Report: Mad cow in California was isolated case
FRESNO, Calif.—A California Holstein discovered to have mad cow disease in April was an isolated case and didn't pose a threat to the food supply, a report issued Friday by the U.S. Department of Agriculture said.
A three-month investigation looked into the movements of the infected dairy cow, her offspring and the food eaten by the herd. The investigation turned up no other cases of bovine spongiform encephalopathy.
"The results of this thorough investigation confirmed that at no time was the U.S. food supply or human health at risk, and that the United States' longstanding system of interlocking safeguards against BSE continues to be effective," said John Clifford DVM, USDA's chief veterinary officer.
The 10-year-old dairy cow, only the fourth with the sickness ever discovered in the United States, was found as part of an Agriculture Department program that tests for the fatal brain disease in about 40,000 of the 35 million cows slaughtered each year. It was unable to stand before it was killed and sent April 18 to a rendering plant at a Hanford, Calif., transfer station.
It was one of dozens that underwent random testing at the site, and the positive results set off the federal investigation into the source of the disease.
USDA investigators tracked the cow from the ranch where she was born to a heifer operation where she was raised and bred to activate her mammary glands and to the Tulare County dairy where she spent her life.
Investigators found 282 cattle it identified as birth "cohorts" and attempted to trace the 210 that might have made it into the food system. Ultimately investigators slaughtered one dairy cow that was the Holstein's offspring, but she was found not to be infected. There is no live animal test for BSE.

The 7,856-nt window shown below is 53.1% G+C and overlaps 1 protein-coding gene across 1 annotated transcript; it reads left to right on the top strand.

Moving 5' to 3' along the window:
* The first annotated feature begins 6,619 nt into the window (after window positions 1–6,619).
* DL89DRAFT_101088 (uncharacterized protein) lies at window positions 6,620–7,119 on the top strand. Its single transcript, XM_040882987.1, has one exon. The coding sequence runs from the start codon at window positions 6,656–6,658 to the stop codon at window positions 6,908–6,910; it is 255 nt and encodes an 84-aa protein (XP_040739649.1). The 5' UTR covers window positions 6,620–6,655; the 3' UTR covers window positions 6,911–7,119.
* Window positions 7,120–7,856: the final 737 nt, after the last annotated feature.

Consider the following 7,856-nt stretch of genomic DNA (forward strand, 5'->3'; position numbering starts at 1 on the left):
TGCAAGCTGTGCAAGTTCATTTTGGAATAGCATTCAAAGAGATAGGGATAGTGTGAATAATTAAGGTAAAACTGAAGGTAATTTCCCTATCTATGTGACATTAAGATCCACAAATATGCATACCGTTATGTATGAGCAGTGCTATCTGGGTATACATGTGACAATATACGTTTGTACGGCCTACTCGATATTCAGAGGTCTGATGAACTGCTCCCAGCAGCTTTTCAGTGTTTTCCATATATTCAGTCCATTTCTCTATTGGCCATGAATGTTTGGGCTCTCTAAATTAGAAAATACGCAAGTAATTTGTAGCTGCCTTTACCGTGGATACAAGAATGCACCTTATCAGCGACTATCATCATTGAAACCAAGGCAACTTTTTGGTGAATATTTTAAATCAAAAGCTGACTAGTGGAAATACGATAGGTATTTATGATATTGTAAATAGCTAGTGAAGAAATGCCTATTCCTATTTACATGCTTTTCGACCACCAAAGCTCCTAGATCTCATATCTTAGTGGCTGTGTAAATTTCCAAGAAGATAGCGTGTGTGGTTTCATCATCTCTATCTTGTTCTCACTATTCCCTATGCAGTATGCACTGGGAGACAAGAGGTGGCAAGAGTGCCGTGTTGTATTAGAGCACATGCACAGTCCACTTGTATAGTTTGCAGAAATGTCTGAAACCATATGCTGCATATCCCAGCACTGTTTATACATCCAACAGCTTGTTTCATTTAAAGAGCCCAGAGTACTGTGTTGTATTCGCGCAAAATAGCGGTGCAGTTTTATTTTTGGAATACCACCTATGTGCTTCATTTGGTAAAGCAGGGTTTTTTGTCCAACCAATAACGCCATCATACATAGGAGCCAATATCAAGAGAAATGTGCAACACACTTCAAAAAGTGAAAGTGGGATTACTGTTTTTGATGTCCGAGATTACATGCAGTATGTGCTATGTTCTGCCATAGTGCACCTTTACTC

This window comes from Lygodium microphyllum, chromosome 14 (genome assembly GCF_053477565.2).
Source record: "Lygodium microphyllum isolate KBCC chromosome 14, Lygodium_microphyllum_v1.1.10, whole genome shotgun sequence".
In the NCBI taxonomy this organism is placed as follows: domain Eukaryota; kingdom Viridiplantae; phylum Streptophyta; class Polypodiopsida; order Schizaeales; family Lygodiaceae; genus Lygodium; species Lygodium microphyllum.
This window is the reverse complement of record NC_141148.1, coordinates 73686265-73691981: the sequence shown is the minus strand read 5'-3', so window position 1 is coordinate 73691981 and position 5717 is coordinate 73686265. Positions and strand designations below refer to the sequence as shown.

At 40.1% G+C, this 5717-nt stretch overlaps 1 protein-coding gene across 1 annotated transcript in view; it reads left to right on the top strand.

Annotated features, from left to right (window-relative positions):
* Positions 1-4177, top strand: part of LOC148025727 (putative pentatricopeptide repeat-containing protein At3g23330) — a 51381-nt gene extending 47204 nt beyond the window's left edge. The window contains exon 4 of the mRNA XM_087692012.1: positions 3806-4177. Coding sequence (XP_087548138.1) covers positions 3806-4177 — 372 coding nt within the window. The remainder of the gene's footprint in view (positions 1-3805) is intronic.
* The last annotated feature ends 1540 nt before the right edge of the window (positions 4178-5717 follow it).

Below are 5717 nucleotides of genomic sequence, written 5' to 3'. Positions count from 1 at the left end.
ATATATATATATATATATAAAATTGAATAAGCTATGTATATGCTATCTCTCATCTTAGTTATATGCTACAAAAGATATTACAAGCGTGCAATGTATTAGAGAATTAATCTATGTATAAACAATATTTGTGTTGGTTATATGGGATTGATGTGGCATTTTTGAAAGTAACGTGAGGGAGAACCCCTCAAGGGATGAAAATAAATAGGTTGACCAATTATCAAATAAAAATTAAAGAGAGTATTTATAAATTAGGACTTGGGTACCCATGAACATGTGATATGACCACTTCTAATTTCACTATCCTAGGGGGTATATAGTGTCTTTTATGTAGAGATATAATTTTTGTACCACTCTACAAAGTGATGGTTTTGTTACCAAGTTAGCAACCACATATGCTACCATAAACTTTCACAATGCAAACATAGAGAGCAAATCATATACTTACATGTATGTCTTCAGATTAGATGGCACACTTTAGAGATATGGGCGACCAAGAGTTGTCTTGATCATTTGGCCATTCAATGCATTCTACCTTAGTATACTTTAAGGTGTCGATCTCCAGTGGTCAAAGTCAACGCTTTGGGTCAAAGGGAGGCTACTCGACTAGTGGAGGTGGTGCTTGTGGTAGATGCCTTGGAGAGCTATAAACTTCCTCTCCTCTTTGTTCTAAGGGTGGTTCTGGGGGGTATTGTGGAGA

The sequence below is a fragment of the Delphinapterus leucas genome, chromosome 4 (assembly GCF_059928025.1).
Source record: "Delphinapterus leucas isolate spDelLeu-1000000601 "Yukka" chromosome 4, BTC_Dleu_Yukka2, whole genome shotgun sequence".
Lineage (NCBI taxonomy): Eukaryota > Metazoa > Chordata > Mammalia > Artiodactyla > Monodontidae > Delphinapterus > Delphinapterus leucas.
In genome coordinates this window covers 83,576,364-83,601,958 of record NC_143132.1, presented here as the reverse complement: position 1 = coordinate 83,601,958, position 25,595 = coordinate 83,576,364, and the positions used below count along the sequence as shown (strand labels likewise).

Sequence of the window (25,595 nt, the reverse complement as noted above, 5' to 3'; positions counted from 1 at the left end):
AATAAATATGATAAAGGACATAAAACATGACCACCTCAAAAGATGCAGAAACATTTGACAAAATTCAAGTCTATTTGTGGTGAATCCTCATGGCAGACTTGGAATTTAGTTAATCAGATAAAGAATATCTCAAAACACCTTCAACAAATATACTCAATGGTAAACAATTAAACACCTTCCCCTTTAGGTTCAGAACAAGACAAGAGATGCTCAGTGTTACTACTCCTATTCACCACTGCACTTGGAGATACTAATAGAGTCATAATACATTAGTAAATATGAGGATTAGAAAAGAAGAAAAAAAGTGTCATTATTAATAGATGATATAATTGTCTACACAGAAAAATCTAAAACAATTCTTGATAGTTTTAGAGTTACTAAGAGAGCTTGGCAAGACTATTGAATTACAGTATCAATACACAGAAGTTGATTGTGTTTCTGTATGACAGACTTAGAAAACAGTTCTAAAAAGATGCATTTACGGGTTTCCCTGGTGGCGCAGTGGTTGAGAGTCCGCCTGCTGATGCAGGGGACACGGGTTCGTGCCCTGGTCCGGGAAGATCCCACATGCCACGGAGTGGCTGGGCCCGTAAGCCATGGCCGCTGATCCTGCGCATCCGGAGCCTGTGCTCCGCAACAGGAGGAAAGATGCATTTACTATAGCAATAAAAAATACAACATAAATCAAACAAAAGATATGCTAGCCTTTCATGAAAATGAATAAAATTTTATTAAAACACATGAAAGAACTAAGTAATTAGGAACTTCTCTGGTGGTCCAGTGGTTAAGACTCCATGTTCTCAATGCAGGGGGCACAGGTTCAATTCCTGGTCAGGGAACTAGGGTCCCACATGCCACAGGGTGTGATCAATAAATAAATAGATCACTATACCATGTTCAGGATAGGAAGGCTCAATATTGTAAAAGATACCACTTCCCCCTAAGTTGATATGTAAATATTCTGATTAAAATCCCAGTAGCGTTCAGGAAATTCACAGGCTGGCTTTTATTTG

The California cow with the disease was never destined for the meat market, and some scientists believe it developed "atypical" BSE from a random mutation, something that happens occasionally. Somehow, a protein the body normally harbors folds into an abnormal shape called a prion, setting off a chain reaction of misfolds that eventually kill brain cells.
The strain of bovine spongiform encephalopathy that appeared in the UK in the 1990s and set off a worldwide beef scare was a form caused by cattle eating rendered protein supplements derived from slaughtered cattle, including brains and spinal columns, where the disease is harbored. Scientists know less about the "atypical" strain.
In California, agriculture officials were investigating, among other things, whether feed sources might have played a role in the animal contracting the fatal illness.
It's no longer legal to feed cattle to cattle, but rendered cattle are fed to chickens, and chicken droppings and spilled feed are rendered back into cattle feed.
The Food and Drug Administration investigated a dozen feed suppliers and found that they comply with regulations.
The sick cow was part of a load of 71 cattle delivered that day to the rendering plant's transfer station. The carcasses were quarantined and eventually sealed in plastic vaults and disposed of at a nearby landfill.